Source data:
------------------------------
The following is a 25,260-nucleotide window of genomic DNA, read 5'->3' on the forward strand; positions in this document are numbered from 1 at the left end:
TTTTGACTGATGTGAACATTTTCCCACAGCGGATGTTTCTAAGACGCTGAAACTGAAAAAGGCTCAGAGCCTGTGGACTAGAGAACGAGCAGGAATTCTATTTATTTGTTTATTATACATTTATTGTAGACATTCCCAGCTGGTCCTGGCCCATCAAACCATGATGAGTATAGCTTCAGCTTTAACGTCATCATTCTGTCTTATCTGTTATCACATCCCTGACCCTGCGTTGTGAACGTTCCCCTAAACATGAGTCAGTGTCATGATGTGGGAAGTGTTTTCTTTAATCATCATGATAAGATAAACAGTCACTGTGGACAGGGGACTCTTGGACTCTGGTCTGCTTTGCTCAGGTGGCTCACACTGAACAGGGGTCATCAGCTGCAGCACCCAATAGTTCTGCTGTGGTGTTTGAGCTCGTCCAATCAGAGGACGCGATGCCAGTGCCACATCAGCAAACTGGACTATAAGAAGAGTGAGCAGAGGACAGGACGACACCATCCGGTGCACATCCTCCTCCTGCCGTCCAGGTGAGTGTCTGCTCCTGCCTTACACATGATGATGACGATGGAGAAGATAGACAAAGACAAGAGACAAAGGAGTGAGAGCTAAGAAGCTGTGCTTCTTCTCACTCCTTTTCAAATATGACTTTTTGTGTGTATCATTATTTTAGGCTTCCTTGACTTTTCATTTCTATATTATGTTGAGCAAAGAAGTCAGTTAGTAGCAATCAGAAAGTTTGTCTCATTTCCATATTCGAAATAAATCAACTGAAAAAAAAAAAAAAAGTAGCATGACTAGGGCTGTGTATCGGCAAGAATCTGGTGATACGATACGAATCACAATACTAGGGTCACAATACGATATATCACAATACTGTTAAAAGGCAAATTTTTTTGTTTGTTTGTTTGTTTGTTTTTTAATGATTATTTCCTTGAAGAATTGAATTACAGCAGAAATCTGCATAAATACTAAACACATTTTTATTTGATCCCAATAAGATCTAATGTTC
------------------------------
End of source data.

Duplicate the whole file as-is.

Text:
The following is a 25,260-nucleotide window of genomic DNA, read 5'->3' on the forward strand; positions in this document are numbered from 1 at the left end:
TTTTGACTGATGTGAACATTTTCCCACAGCGGATGTTTCTAAGACGCTGAAACTGAAAAAGGCTCAGAGCCTGTGGACTAGAGAACGAGCAGGAATTCTATTTATTTGTTTATTATACATTTATTGTAGACATTCCCAGCTGGTCCTGGCCCATCAAACCATGATGAGTATAGCTTCAGCTTTAACGTCATCATTCTGTCTTATCTGTTATCACATCCCTGACCCTGCGTTGTGAACGTTCCCCTAAACATGAGTCAGTGTCATGATGTGGGAAGTGTTTTCTTTAATCATCATGATAAGATAAACAGTCACTGTGGACAGGGGACTCTTGGACTCTGGTCTGCTTTGCTCAGGTGGCTCACACTGAACAGGGGTCATCAGCTGCAGCACCCAATAGTTCTGCTGTGGTGTTTGAGCTCGTCCAATCAGAGGACGCGATGCCAGTGCCACATCAGCAAACTGGACTATAAGAAGAGTGAGCAGAGGACAGGACGACACCATCCGGTGCACATCCTCCTCCTGCCGTCCAGGTGAGTGTCTGCTCCTGCCTTACACATGATGATGACGATGGAGAAGATAGACAAAGACAAGAGACAAAGGAGTGAGAGCTAAGAAGCTGTGCTTCTTCTCACTCCTTTTCAAATATGACTTTTTGTGTGTATCATTATTTTAGGCTTCCTTGACTTTTCATTTCTATATTATGTTGAGCAAAGAAGTCAGTTAGTAGCAATCAGAAAGTTTGTCTCATTTCCATATTCGAAATAAATCAACTGAAAAAAAAAAAAAAAGTAGCATGACTAGGGCTGTGTATCGGCAAGAATCTGGTGATACGATACGAATCACAATACTAGGGTCACAATACGATATATCACAATACTGTTAAAAGGCAAATTTTTTTGTTTGTTTGTTTGTTTGTTTTTTAATGATTATTTCCTTGAAGAATTGAATTACAGCAGAAATCTGCATAAATACTAAACACATTTTTATTTGATCCCAATAAGATCTAATGTTC